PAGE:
Xilinx Makes MIPI CSI And DSI Controller IP Blocks Free To Use With Vivado

If you want to use a display or camera with an FPGA, you will often end up with a MIPI-based solution. As of the Xilinx Vivado 2020.1 release, the MIPI DSI (display serial interface) and CSI (camera serial interface) IP blocks are now bundled with the IDE to be used freely with Xilinx FPGAs.

The Xilinx MIPI CSI2 receiver block implements the CSI-2 v1.1 specification, which although a bit older is essentially the same CSI implementation as on the Raspberry Pi boards. This means that it would allow one to use this IP block on an FPGA with many common CSI camera modules out there. The IP block offers a standard AXI4 interface for connecting up to the rest of a design.

Similarly, the Xilinx MIPI DSI transmitter block implements DSI v1.3 specification. This offers a maximum data rate of 1.5 Gbps, with an AXI4-lite interface to communicate with the rest of the design. Both IP blocks are subject to the Core license agreement, which doesn’t appear to preclude it from being used in a specific fashion, whether commercial or personal.

This is not the only way to use MIPI devices with an FPGA, of course. Take for example [Daveshah]’s CSRIx project on Github.

Header image: Kwapix / CC BY-SA 4.0

21 thoughts on “Xilinx Makes MIPI CSI And DSI Controller IP Blocks Free To Use With Vivado

    1. In my opinion DSI was a step backwards. Many DSI display controllers require initialization commands and some of them even need the MIPI lines to have a specific level during reset. Some use in-band commands to control the backlight, some use separate pins. They gave manufacturers an interface to send commands and the manufacturers abused it to save a few cents on an EEPROM that holds the display configuration.

      In the good old days of 18/24 bit parallel and LVDS interfaces you just had to use the correct timings for an image to show up on the display.

      1. Years ago I was working on AOSP-derivative firmware bringups for non-AOSP devices, including participating in Sony’s Open Devices project.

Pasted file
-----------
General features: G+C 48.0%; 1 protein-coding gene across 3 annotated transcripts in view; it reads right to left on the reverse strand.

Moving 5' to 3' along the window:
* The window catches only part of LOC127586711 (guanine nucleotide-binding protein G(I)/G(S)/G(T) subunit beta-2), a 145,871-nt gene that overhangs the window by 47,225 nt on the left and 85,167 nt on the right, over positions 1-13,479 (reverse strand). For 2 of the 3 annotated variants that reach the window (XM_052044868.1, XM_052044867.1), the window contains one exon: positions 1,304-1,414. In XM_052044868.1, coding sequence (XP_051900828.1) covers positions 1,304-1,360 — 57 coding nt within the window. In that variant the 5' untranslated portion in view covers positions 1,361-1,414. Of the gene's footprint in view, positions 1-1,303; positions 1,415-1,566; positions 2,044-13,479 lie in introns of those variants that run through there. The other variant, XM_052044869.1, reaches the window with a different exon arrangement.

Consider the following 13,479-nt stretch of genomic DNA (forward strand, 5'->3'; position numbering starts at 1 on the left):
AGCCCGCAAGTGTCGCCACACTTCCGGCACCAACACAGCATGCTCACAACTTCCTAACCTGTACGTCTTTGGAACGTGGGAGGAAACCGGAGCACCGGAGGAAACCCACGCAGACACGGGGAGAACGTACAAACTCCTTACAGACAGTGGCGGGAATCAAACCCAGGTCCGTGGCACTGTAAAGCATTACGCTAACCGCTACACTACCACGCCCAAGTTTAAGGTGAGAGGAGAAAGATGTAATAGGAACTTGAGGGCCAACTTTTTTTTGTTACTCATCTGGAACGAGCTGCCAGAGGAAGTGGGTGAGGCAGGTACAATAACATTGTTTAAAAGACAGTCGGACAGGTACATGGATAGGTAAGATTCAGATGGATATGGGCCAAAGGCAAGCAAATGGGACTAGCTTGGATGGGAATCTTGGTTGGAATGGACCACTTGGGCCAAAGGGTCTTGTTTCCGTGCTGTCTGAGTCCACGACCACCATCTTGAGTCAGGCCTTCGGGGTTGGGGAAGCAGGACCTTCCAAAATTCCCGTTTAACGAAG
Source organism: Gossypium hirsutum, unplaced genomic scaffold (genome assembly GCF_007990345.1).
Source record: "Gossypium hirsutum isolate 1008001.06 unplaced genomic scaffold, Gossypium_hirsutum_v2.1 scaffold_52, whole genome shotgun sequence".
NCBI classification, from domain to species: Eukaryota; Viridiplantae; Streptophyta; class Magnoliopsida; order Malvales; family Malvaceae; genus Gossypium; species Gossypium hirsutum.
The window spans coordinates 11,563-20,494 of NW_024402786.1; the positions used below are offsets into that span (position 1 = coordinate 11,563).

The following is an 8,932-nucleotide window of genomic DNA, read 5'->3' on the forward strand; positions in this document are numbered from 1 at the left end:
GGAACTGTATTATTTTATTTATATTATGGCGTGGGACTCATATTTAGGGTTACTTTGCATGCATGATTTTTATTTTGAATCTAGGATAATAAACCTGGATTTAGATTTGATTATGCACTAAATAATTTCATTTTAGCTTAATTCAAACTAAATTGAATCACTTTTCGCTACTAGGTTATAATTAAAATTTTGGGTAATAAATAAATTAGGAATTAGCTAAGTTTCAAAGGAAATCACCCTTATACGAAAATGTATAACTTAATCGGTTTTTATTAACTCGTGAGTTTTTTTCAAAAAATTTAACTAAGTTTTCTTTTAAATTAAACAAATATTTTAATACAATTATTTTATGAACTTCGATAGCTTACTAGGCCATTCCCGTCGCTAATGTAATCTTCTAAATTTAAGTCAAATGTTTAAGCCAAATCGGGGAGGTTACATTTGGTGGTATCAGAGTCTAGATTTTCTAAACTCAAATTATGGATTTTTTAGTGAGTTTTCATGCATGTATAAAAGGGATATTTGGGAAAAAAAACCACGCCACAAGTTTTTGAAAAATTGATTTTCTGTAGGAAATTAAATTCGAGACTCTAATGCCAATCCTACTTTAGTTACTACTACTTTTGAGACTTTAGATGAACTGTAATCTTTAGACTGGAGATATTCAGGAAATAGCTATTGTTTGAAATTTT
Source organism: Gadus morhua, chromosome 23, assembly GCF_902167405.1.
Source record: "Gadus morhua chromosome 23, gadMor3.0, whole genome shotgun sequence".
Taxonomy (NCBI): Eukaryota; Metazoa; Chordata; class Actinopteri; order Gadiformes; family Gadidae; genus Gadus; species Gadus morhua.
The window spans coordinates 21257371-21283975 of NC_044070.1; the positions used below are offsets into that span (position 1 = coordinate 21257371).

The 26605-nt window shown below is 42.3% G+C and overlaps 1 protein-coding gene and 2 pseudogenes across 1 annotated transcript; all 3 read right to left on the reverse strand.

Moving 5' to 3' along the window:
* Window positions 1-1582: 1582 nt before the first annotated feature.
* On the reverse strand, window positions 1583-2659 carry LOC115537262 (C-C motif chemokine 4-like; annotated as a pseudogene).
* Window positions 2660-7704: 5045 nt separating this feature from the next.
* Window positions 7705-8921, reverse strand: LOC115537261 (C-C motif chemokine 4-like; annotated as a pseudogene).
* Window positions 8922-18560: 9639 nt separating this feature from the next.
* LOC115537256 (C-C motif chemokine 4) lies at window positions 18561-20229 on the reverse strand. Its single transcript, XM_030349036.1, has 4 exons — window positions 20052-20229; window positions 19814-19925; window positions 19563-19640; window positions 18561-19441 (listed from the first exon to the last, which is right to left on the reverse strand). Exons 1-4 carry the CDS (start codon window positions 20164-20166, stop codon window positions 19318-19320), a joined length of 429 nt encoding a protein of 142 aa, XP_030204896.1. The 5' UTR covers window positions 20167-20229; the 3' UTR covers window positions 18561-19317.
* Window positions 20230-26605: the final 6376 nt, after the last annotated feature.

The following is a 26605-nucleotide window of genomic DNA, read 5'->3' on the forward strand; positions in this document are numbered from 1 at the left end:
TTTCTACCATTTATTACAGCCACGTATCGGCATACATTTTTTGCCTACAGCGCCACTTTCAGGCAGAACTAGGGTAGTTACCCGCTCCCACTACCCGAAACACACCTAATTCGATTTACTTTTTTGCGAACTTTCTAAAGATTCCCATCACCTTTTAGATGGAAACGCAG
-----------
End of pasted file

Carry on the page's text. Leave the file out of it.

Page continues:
Getting display timings correct for some of the Xperia Z family (especially Z2/Z3) was a nightmare. Something in newer Qualcomm kernel baselines changed things such that timing settings in old DTBs would no longer work and needed retuning – I don’t know if anyone was ever able to figure out a setting that didn’t cause period weird glitches where the lower part of the display would be random garbage for a few frames.

    2. Altera don’t have a MIPI IP and also don’t have DPhy comparable chip yet. So to use MIPI with Altera, you need external devices or some passive resistor network ( for slower speed) to connect MIPI to the chip.

  1. I’d like to play around with this on a Spartan-7 board but the phy layer seems tricky… anybody know what’s necessary to support the phy layer on a spartan-7 device?

  2. The CSI is actually against the “Controller Subsystems” which is quite interesting because it looks as though it’s not just the Rx IP – but the Tx Controller as well. Which allows for a possible lump-in-the-line unit to modify video data before passing it on to something else that’s not as fast/intelligent or maybe send a custom data stream directly into a RPi?

    1. I really would love to see an open-source CSI multiplexer.

      (CSI supports multiplexing using, if I recall correctly, some sort of device tagging or virtual channels, such that multiple camera sensors can share a single CSI interface. Many FPD-Link/GMSL SERDES units support this, but there are applications where I’d like to have 4-8 or more sensors feeding a single NVidia Jetson, without the “analog switch matrix” hacks that some CSI mux solutions use. Most notably, a 360-degree/surround camera.)

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